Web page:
August 09, 2005

References: What to do about Uncle Bob?

Finally, we get to the last section of the resume: your references. Many guides advise you to add a line at the bottom of your resume that states, "References Available Upon Request." But today that line is usually left off the resume. It is assumed that you will have references. It is likely they'll be calling the HR Departments of your former employers and you'll want to provide personal contacts to round out that vision of your work history. If the recruiter wants to see them they will ask for them in the job listing or for your first interview.

A professional reference is anyone you have worked with or for, in a professional relationship. That could be client/vendor, boss/underling, associate from your department, or similar experience. The exception to this rule is if that person is also a relative, even through marraige. Sometimes you won't be able to avoid listing a relative as a professional reference, but if at all possible find another worker from company. If you have a professional reference that works at the company you're applying to this is the place to list them.

A personal reference is someone who will vouch that you're not some wacked out looney and that the timeline and story you tell in your cover letter and resume is true. This someone might be a teacher, close friend, business partner, family friend (oh I knew Johnny when he was still in diapers), relative you have worked for or with in the past, etc. In this case I would avoid spiritual advisors or psychiatrists.

This next step is important: contact each person before listing them and politely ask them if you may use them as a reference. While you're talking with them verify address and contact information. Try to take a few minutes and discuss your career goals with them so they are on the same page as you if they are called for follow up. You don't want them saying you want to be a doctor if you've changed your mind since you last talked with them and now want to be a human resources director.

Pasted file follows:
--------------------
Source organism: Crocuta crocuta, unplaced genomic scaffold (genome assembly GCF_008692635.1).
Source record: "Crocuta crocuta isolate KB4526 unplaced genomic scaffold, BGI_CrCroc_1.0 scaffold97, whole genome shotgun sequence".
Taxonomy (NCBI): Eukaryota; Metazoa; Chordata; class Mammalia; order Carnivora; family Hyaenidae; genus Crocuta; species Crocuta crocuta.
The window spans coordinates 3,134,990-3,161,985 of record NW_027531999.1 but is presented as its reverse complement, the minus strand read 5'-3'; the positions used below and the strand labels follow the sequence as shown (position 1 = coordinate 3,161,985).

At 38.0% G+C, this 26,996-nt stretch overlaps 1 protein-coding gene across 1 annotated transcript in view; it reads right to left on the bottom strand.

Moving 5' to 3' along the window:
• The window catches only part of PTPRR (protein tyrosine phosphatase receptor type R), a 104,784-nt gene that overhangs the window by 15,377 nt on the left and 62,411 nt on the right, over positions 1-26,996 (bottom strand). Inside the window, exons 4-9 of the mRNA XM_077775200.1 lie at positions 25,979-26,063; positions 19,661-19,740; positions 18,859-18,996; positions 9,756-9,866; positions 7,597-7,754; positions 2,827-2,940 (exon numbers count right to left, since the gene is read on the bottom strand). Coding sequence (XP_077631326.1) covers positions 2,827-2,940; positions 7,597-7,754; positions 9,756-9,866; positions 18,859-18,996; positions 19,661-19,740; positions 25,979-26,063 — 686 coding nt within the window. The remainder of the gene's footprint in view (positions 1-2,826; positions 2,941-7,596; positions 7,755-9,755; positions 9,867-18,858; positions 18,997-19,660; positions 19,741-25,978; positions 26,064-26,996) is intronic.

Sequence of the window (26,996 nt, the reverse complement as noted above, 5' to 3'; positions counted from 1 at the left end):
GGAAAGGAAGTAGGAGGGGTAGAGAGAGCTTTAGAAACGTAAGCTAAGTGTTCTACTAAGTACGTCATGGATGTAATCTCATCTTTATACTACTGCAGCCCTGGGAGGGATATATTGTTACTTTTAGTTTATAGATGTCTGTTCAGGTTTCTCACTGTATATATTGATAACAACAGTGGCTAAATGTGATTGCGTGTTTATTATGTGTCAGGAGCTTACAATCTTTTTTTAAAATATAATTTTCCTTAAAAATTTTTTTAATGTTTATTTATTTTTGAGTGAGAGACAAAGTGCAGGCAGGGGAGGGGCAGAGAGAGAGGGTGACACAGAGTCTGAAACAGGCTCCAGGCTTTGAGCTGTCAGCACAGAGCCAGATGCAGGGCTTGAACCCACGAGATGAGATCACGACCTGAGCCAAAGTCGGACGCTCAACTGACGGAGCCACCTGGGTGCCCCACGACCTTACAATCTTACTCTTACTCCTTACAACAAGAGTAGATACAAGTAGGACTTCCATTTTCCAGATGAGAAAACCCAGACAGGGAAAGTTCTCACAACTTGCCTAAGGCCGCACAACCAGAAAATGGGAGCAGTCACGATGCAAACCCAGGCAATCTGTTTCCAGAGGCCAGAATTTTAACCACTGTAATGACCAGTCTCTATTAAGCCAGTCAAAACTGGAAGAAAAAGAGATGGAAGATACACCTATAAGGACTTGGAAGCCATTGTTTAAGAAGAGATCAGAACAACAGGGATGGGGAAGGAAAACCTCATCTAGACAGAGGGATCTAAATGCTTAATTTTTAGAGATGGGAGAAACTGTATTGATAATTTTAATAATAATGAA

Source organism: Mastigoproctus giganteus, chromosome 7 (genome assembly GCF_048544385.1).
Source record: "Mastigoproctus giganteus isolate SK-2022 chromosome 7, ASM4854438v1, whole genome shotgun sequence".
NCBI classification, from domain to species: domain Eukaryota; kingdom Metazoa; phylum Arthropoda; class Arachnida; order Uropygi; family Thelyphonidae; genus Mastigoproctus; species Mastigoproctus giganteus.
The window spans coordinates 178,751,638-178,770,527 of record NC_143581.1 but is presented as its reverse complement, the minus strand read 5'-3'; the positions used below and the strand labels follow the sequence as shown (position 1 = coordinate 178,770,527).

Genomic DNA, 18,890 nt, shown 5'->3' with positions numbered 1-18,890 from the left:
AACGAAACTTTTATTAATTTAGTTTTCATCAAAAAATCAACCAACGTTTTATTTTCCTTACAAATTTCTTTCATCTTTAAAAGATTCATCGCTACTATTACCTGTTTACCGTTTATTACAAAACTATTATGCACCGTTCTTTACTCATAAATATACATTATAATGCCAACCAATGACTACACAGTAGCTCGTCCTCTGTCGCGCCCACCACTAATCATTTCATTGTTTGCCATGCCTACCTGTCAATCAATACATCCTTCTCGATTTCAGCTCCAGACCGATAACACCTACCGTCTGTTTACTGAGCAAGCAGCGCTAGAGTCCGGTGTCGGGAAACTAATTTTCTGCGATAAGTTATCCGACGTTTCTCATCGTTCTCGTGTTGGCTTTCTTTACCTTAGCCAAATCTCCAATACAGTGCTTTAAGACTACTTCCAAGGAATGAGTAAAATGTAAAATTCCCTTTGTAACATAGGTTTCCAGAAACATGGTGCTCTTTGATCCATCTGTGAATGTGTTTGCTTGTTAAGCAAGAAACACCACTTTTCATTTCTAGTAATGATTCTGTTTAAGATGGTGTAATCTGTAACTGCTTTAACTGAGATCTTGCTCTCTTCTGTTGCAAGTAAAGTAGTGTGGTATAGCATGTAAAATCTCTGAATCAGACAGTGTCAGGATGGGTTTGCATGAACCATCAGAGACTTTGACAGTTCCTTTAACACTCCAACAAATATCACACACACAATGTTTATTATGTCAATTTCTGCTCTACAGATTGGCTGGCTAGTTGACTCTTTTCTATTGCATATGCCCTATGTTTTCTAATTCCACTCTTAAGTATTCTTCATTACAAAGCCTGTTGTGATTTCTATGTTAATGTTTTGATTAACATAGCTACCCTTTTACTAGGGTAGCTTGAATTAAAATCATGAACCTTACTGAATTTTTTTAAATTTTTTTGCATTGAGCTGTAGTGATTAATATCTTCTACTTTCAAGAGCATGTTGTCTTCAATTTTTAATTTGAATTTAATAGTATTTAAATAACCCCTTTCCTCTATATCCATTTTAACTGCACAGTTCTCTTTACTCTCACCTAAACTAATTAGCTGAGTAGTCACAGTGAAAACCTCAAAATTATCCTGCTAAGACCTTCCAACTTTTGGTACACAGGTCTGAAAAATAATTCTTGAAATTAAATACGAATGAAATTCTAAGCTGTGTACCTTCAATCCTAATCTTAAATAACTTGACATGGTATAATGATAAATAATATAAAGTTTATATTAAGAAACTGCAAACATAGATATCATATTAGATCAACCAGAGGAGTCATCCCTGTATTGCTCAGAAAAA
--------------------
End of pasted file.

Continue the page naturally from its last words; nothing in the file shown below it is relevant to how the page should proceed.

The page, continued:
So what do you do if there is overlap between your professional and personal references? If your professional life and your friends overlap, you may want to use the same name on both your reference lists. There are some situations where you are probably fine doing this. However, if it is possible to chose someone else from that company or office who isn't also a personal reference, then do so. It's much better to list a family friend on your reference list than a family member.

Now you're ready to format your reference list:

Prepare a separate sheet of the same paper your resume is printed on with your same name and contact info formated exactly as on the resume. A few lines below that put the word 'References.' Then list three or four professional references with names, addresses, phone numbers and emails. You may format these aligned left or centered. I prefer centered, but aligned left may scan better. You may tab it in a few times if you like.

Now do the same thing for three personal references, except you'll title the sheet 'Personal References', that are different names from your professional references.

If you have more than four references, consider listing the four you think will give you the best recommendation for the particular job you're applying for. This may change from job to job.

When you’re all done make sure you have someone proofread it for grammar, spelling, and punctuation. A fresh pair of eyes is important. If you can't find a proofreader, set it down for at least three hours, go watch some mindnumbing movie or PBS show, then come back and look at it.

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